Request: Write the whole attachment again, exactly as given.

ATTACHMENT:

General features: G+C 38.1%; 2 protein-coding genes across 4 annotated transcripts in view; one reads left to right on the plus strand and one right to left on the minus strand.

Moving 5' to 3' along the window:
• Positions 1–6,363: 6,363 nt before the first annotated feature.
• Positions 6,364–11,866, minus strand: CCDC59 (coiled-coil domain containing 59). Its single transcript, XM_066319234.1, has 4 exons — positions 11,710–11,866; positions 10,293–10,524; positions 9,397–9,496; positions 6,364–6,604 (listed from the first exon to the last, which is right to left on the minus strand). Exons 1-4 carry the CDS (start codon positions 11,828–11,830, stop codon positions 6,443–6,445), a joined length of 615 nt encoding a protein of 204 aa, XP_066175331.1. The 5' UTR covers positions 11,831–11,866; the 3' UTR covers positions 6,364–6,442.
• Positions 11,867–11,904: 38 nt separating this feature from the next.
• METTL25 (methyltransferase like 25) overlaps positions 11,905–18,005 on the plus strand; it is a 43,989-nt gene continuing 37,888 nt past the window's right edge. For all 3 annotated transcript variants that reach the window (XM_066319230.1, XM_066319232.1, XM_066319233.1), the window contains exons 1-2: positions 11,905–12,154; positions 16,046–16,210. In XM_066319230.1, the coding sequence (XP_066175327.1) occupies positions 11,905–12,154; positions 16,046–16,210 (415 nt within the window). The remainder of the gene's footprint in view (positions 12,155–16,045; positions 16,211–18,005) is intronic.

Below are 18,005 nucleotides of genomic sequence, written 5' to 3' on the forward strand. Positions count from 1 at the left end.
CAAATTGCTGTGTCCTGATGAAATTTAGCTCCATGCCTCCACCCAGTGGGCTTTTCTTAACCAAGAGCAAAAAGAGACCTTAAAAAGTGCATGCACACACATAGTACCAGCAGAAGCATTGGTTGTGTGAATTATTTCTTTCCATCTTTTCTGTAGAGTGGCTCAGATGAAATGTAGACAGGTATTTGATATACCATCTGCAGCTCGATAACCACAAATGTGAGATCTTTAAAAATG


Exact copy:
General features: G+C 38.1%; 2 protein-coding genes across 4 annotated transcripts in view; one reads left to right on the plus strand and one right to left on the minus strand.

Moving 5' to 3' along the window:
• Positions 1–6,363: 6,363 nt before the first annotated feature.
• Positions 6,364–11,866, minus strand: CCDC59 (coiled-coil domain containing 59). Its single transcript, XM_066319234.1, has 4 exons — positions 11,710–11,866; positions 10,293–10,524; positions 9,397–9,496; positions 6,364–6,604 (listed from the first exon to the last, which is right to left on the minus strand). Exons 1-4 carry the CDS (start codon positions 11,828–11,830, stop codon positions 6,443–6,445), a joined length of 615 nt encoding a protein of 204 aa, XP_066175331.1. The 5' UTR covers positions 11,831–11,866; the 3' UTR covers positions 6,364–6,442.
• Positions 11,867–11,904: 38 nt separating this feature from the next.
• METTL25 (methyltransferase like 25) overlaps positions 11,905–18,005 on the plus strand; it is a 43,989-nt gene continuing 37,888 nt past the window's right edge. For all 3 annotated transcript variants that reach the window (XM_066319230.1, XM_066319232.1, XM_066319233.1), the window contains exons 1-2: positions 11,905–12,154; positions 16,046–16,210. In XM_066319230.1, the coding sequence (XP_066175327.1) occupies positions 11,905–12,154; positions 16,046–16,210 (415 nt within the window). The remainder of the gene's footprint in view (positions 12,155–16,045; positions 16,211–18,005) is intronic.

Below are 18,005 nucleotides of genomic sequence, written 5' to 3' on the forward strand. Positions count from 1 at the left end.
CAAATTGCTGTGTCCTGATGAAATTTAGCTCCATGCCTCCACCCAGTGGGCTTTTCTTAACCAAGAGCAAAAAGAGACCTTAAAAAGTGCATGCACACACATAGTACCAGCAGAAGCATTGGTTGTGTGAATTATTTCTTTCCATCTTTTCTGTAGAGTGGCTCAGATGAAATGTAGACAGGTATTTGATATACCATCTGCAGCTCGATAACCACAAATGTGAGATCTTTAAAAATG